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As a reaction is scaled from lab to plant, scalability problems may suddenly emerge for various reasons. The causes of thermal incidents are often attributed to:
Incidents can be avoided by determining the relevant data at laboratory scale. Laboratory work is performed under process-like conditions using reaction calorimeters, so that the results can be directly applied to larger-scale operations.
Reaction calorimetry provides a high level of process understanding, so that the necessary procedures can be performed routinely, robustly and to the required standard of quality.
Understand the Risks - Safe Chemical Processes at Scale
When developing manufacturing processes, information about the process, the toxicity and stability of raw materials, intermediates and final product is important. Scientists use this data to establish the ideal reaction procedure and to gain an indepth understanding of the process itself. The Guide to Process Safety discusses the key challenges to consider when designing a safe.
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Reaction calorimetry measures the heat released from a chemical reaction or physical process under process-like conditions and provides the fundamentals of the thermochemistry and kinetics of a reaction.
Calorimetric information is crucial when determining how chemical reactions can be transferred safely from lab to plant. Along with the chemical development workflow, reaction calorimetry provides the information needed for each of the individual steps and is subsequently converted into information to evaluate the risk, scalability and criticality of a process. Reaction calorimetry helps to identify issues related to heat and mass transfer or mixing, and allows the determination of the correct temperature, stirring or dosing profile online. Reaction calorimetry also uncovers unexpected behavior and makes other scalability issues visible and quantifiable.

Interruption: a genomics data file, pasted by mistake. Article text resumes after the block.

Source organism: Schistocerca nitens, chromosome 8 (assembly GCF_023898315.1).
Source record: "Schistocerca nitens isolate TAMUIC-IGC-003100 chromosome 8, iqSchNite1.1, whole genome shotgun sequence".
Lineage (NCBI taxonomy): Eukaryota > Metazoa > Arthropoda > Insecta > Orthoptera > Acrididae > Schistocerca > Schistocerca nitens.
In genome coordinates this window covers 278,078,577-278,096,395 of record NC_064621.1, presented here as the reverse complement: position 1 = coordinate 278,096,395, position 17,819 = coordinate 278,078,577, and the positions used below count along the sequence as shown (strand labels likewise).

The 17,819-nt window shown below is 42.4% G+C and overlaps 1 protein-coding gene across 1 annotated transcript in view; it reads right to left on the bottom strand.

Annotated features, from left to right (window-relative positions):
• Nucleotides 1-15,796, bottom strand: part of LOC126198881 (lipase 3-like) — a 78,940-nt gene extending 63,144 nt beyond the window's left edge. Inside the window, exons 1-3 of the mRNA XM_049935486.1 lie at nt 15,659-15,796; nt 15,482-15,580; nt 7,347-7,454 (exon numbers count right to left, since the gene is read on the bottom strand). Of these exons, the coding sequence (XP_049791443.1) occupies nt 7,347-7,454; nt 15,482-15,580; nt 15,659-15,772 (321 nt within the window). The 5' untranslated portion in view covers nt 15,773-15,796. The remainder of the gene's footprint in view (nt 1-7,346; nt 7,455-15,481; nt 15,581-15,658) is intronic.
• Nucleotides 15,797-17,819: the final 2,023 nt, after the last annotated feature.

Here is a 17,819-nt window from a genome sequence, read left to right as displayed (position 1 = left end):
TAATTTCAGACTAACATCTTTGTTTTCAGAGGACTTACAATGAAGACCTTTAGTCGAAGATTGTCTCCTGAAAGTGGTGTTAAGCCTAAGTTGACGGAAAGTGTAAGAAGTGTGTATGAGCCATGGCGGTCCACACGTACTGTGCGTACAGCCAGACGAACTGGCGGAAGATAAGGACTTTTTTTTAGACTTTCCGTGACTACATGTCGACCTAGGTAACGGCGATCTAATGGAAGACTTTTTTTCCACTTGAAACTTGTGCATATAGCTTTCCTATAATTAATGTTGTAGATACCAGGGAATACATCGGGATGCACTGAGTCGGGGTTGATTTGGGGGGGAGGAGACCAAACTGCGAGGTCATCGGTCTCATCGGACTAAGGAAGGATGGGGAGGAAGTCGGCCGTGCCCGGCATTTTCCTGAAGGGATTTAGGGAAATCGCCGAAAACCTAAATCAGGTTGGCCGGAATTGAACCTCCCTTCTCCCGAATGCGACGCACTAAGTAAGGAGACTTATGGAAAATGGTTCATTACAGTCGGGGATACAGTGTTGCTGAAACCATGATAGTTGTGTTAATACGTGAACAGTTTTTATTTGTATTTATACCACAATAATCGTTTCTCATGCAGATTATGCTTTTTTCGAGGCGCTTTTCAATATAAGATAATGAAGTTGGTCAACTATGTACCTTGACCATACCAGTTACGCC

Fast responding thermostate with precise temperature control ensures the reaction proceeds along the desired pathway. Large cooling capacity with rapid heat removal copes with fast and violent reactions and large amounts of heat. Sensitive temperature measuring system ensures precise temperature control and accurate calculation of all heat information. Calculation algorithms take into account not just the measured data, but also physical factors such as heat capacity, heat accumulation, and heat of dosing. Integrated knowledge management and reporting are important to track all experimental information.
Getting the most out of an experiment requires consideration of all possible heat flow terms.
Applicable to all METTLER TOLEDO reaction calorimetry workstations, the heat flow principal is the most simple and robust method to determine the heat released by a chemical or physeical process. It is applicable under most conditions, is highly sensitive and offers excellent repeatability. The heat flow principle is based on the driving force (temperature difference between reaction mass and jacket temperature) which is converted into heat flow by means of the calibration factor. The calibration factor is determined by means of an electrical heater than emits a small amount of energy into the reaction mass.
The determination of heat flow is based on the temperature difference across the wall of the reactors and depends on the thermal conductivity and thickness of the reactor wall, the thermal resistance of the reaction mass film, the thermal resistance of the oil film. In a non-isothermal operation, some of the energy is stored in the reactor wall. As a result, the appreciable heat capacity of the reactor wall must be taken into account. A mathematical model is used to calculate the temperature distribution in the reactor wall and gives an (imaginary) jacket temperature.
When a system heats up/cools down, energy is absorbed/released by the system, If energy is stored or accumulated, the temperature increases and descreses if it is released again. Note that it is not only chemicals that are heated up/cooled down. The total amount of accumulated heat depends on the amount of material, difference in temperature, and specific heat capacity of the material. The consequence is that the heat capacity of the material, the inserts, and the reactor wall need to also be taken into account.